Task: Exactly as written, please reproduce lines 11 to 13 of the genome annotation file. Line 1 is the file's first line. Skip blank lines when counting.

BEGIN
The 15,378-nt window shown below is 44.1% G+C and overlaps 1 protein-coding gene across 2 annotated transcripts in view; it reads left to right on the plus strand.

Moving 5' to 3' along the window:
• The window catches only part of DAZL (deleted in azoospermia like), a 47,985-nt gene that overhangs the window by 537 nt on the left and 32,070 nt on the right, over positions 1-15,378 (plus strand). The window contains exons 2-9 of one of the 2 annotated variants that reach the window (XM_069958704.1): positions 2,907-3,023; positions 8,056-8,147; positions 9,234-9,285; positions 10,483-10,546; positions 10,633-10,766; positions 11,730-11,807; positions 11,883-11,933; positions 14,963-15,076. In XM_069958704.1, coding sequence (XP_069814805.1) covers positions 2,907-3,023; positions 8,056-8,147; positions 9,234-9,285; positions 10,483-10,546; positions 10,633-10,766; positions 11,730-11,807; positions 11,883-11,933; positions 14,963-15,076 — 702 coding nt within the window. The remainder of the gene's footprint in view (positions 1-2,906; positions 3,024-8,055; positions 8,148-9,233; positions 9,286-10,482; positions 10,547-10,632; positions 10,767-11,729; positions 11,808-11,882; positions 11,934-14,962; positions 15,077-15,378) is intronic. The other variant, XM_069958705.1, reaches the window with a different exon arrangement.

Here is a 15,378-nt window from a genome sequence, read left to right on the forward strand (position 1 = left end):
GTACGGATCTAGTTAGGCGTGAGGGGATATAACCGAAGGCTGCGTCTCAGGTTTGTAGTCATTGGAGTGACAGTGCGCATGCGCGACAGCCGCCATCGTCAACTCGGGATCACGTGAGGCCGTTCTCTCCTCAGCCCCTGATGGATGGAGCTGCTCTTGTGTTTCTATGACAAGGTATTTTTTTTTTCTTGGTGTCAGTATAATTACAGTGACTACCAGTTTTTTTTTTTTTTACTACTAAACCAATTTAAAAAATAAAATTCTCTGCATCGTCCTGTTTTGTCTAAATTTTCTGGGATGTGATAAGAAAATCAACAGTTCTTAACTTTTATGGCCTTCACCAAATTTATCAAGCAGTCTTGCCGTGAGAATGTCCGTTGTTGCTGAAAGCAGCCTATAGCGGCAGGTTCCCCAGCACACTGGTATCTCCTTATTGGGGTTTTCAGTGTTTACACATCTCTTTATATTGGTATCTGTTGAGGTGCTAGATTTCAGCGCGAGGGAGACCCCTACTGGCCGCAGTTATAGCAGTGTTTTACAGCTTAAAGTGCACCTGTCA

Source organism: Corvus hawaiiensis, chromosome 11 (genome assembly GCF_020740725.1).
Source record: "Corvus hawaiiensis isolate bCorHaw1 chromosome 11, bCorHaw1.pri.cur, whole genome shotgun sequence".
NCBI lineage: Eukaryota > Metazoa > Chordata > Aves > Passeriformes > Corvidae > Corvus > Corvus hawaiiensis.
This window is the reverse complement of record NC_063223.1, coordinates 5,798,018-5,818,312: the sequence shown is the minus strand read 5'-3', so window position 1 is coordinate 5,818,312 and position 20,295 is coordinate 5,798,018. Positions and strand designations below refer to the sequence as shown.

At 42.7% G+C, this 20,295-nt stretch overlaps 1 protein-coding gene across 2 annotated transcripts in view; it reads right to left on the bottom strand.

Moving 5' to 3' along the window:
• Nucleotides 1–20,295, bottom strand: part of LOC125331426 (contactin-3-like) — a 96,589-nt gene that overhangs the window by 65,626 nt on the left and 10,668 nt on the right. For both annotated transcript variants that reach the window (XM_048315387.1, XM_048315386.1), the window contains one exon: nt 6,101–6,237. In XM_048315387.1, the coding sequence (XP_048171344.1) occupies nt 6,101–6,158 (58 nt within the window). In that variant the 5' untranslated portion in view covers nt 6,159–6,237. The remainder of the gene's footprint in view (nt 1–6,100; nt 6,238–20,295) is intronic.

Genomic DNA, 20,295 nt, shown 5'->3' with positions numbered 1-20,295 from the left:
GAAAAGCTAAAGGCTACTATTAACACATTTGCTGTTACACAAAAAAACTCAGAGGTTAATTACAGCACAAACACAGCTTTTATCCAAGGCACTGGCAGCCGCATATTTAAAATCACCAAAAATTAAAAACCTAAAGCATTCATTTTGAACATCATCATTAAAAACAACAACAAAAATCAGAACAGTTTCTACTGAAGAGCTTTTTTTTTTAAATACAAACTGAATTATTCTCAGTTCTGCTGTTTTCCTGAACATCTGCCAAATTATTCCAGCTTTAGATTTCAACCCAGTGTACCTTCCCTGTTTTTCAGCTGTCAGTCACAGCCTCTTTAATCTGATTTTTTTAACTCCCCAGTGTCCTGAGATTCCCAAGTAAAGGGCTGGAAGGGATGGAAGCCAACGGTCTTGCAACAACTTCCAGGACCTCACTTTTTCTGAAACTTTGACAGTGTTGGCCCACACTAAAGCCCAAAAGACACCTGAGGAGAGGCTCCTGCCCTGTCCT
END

Moving 5' to 3' along the window:
• Nucleotides 1–20,295, bottom strand: part of LOC125331426 (contactin-3-like) — a 96,589-nt gene that overhangs the window by 65,626 nt on the left and 10,668 nt on the right. For both annotated transcript variants that reach the window (XM_048315387.1, XM_048315386.1), the window contains one exon: nt 6,101–6,237. In XM_048315387.1, the coding sequence (XP_048171344.1) occupies nt 6,101–6,158 (58 nt within the window). In that variant the 5' untranslated portion in view covers nt 6,159–6,237. The remainder of the gene's footprint in view (nt 1–6,100; nt 6,238–20,295) is intronic.

Genomic DNA, 20,295 nt, shown 5'->3' with positions numbered 1-20,295 from the left: